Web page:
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Special Issue on New Perspectives on World War Two In West Africa

Enock Ndawana and Mediel Hove

Abstract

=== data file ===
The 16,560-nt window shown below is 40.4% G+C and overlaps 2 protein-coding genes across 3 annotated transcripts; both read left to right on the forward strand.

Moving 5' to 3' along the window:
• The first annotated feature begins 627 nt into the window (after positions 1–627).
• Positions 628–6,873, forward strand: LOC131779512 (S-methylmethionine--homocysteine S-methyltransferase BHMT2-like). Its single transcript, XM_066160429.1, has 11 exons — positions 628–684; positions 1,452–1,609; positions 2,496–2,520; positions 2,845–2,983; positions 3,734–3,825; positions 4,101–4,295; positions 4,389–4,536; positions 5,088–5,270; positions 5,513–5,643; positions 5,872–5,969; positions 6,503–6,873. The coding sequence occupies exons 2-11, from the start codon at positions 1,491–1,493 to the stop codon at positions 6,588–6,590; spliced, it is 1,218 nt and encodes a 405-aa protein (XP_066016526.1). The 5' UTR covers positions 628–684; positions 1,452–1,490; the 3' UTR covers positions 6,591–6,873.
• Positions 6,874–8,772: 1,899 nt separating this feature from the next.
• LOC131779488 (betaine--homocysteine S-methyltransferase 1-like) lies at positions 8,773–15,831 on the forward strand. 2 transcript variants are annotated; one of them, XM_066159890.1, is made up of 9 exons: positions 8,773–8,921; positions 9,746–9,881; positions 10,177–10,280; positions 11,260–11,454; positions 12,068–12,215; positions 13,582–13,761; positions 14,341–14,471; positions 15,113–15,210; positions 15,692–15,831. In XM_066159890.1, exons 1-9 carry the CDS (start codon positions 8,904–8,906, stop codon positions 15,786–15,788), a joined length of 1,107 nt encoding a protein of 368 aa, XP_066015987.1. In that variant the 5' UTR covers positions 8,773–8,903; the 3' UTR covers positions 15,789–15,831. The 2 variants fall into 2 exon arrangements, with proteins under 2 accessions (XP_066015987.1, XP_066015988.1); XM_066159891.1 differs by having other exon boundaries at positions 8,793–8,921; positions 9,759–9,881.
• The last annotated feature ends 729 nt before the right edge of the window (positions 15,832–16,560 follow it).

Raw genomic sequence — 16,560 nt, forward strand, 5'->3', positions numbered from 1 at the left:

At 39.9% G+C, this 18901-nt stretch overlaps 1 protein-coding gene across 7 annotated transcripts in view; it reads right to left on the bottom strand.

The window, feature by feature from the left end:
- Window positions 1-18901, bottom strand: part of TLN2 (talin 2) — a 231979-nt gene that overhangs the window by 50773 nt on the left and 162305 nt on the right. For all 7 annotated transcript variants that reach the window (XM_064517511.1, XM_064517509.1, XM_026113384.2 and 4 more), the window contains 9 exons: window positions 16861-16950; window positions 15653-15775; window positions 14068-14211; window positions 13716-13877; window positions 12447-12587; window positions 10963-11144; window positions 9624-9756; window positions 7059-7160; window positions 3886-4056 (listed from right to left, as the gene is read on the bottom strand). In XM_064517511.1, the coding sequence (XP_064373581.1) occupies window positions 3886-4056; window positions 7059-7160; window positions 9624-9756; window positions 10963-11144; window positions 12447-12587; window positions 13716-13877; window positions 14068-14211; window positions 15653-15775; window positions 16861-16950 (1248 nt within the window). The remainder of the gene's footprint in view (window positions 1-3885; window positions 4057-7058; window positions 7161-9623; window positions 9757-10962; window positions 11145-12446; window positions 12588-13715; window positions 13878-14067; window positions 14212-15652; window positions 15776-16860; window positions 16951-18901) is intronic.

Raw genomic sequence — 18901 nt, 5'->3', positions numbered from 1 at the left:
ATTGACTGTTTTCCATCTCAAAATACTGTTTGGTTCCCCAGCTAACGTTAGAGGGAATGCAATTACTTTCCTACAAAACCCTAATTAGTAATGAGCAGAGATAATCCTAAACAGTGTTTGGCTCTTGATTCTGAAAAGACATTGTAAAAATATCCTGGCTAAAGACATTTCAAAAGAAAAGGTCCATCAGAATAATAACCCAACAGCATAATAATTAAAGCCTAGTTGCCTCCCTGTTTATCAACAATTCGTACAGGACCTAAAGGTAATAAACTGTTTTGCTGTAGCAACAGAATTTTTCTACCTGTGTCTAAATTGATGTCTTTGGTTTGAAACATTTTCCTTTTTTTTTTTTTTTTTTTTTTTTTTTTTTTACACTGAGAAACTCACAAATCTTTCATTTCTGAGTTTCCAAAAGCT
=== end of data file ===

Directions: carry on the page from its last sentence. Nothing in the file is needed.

This article examines the role of traditional leaders during Zimbabwe’s war of liberation. Contrary to the generalisations that traditional leaders and their subordinates were either absolutely supportive of the liberation war or were against it supporting the Smith regime, this paper uses the case of Buhera District to demonstrate that traditional leaders and their subordinates contributed in various ways to Zimbabwe’s war of liberation. Guided by a combination of primary and secondary sources, the article argues that traditional leaders were in a dilemma because they were victims of the contending forces. However, they employed various survival tactics as they faced equally dangerous conflicting forces who put them in complex, ambiguous and contradictory relationships. The article concludes that the strategies and tactics employed by the Rhodesian Security Forces and the Zimbabwe African National Liberation Army guerrillas had debilitating effects on traditional leaders and their subordinates during the liberation war.